Self-Publishing: Who Is Making The Money?

 

This story in The Guardian caught my attention: 391,000 books were self-published in the United States last year.

Holy, suffering, jumping, dying Moses!

That’s a staggering number of titles – I won’t go into the quality of the books. Most people in the industry agree that most self-published titles lack the kind of editing, style and quality of writing that you see with traditionally published books. But I have to ask: if, say, 300,000 books wind up being self-published each year, and a good portion via Kindle Direct Publishing, for example, who is making the money?

While self-published books receive a higher royalty, the vast, vast majority might make a couple of hundred bucks. A book’s success is wholly dependent on the author’s brand and the ability to market those books. Just as in traditional publishing, social media is the primary source of book marketing because it’s basically cost-free. A book’s success will likely depend on an author’s social media currency, and good on those authors who capitalize on it for profit. (Though my Twitter feed is spammed continually be self-pubbed authors trying to flog their stuff. Twitter seems to be the marketing tool of choice next to blog tours & giveaways.) But here’s the thing: is it not in Amazon’s best interest to flood the market with self pubbed titles? I mean, they own the market – Amazon makes money whether one Kindle Direct Publishing title sells or whether a hundred thousand sell.

Very simply, the math is in Amazon’s favor – or really any self publishing venue online. If they own the marketplace, then it makes sense to get as many titles listed in your online bookstore as humanly possible regardless of their quality or content and then skim pennies, nickles, dimes and quarters off each one that sells. KA-CHING!  (And don’t even get me started on the Kindle Direct Published titles that are *free* Those free titles skew the Amazon rankings, don’t you know.)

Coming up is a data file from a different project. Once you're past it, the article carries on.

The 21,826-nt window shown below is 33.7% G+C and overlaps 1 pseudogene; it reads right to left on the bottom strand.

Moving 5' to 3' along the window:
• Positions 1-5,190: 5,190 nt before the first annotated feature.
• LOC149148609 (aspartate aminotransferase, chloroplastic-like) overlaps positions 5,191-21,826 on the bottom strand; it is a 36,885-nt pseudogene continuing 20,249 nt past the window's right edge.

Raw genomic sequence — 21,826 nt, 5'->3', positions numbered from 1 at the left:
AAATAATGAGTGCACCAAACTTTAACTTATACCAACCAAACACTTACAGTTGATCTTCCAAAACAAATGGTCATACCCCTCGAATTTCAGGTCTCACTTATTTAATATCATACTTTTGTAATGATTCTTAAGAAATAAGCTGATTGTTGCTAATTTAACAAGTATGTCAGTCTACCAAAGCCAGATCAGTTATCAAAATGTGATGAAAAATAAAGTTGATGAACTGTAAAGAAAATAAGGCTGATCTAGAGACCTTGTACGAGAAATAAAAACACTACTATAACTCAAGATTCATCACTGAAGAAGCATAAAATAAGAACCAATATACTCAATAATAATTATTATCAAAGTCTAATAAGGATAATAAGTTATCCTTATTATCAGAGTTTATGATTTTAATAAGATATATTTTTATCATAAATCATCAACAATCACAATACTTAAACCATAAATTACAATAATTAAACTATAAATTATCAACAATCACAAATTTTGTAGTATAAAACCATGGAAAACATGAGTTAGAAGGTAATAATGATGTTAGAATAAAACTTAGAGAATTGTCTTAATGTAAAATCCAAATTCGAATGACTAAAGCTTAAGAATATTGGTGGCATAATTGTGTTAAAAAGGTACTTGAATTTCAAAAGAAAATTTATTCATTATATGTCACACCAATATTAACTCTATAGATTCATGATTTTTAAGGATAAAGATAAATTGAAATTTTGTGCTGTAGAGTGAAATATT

Look … the fact is that most traditionally published authors don’t earn out their advance on royalties.  There’s no advance on royalties with self-publishing, but I think writers need to be aware of just how many copies they’re going to likely sell before they decide to self-publishing with Amazon or anyone else.

This is a bad model for authors but you can’t disagree, it’s a hell of a business approach and one that is reflective of the mind-numbing level of change in the publishing industry. I also think it’s unsustainable and might possibly face a self-published author backlash in a few year’s time because the truth hasn’t yet sunken in for those with dreams of becoming the next self-publishing phenomenon. I think what you’re writing is important too, if you want to make a few bucks out of the self-publishing gig. Romance and literature make up the lion’s share of self-published books according to the article – sadly, what’s missing are the sales figures.

If we had those numbers, I think authors might go into self-publishing with realistic expectations.

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Posted October 16, 2013 by Sean Cummings in category "Blog

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